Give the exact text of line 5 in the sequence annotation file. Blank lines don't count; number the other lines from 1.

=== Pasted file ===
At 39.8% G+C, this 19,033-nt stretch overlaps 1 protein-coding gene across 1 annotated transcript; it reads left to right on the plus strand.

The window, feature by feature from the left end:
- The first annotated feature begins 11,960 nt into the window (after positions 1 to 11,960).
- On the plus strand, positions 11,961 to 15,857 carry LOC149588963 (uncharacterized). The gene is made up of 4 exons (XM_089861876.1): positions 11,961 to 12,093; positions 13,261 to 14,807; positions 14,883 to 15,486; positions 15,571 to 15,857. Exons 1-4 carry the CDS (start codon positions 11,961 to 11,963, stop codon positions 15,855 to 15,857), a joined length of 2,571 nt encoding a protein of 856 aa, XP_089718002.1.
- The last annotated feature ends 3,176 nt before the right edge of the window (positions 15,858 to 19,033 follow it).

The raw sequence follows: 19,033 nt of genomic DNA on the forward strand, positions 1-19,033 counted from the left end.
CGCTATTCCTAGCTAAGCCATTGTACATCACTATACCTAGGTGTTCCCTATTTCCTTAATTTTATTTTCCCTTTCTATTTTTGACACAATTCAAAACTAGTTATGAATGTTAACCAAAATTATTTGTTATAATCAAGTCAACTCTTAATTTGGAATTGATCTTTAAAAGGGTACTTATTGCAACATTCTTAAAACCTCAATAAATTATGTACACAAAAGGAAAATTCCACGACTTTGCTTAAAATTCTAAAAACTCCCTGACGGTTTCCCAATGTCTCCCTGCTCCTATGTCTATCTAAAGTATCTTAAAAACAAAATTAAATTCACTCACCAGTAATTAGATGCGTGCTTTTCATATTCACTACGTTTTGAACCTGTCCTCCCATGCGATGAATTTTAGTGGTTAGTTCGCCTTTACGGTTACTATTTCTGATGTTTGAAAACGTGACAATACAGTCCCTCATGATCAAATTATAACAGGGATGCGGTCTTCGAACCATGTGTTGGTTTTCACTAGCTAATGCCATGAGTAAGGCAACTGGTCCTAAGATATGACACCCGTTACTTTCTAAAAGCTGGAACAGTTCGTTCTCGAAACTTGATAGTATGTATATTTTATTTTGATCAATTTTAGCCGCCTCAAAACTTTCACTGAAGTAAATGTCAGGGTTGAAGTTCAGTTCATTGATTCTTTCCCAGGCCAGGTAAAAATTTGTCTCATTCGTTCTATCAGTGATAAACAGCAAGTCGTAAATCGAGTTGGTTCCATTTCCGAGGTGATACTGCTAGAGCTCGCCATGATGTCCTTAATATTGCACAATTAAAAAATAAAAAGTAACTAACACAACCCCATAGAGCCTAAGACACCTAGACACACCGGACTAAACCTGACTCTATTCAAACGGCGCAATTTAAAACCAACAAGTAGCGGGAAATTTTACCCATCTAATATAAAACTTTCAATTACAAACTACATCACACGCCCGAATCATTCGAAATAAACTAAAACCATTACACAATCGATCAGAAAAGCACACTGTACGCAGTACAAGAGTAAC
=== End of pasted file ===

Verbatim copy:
- The last annotated feature ends 3,176 nt before the right edge of the window (positions 15,858 to 19,033 follow it).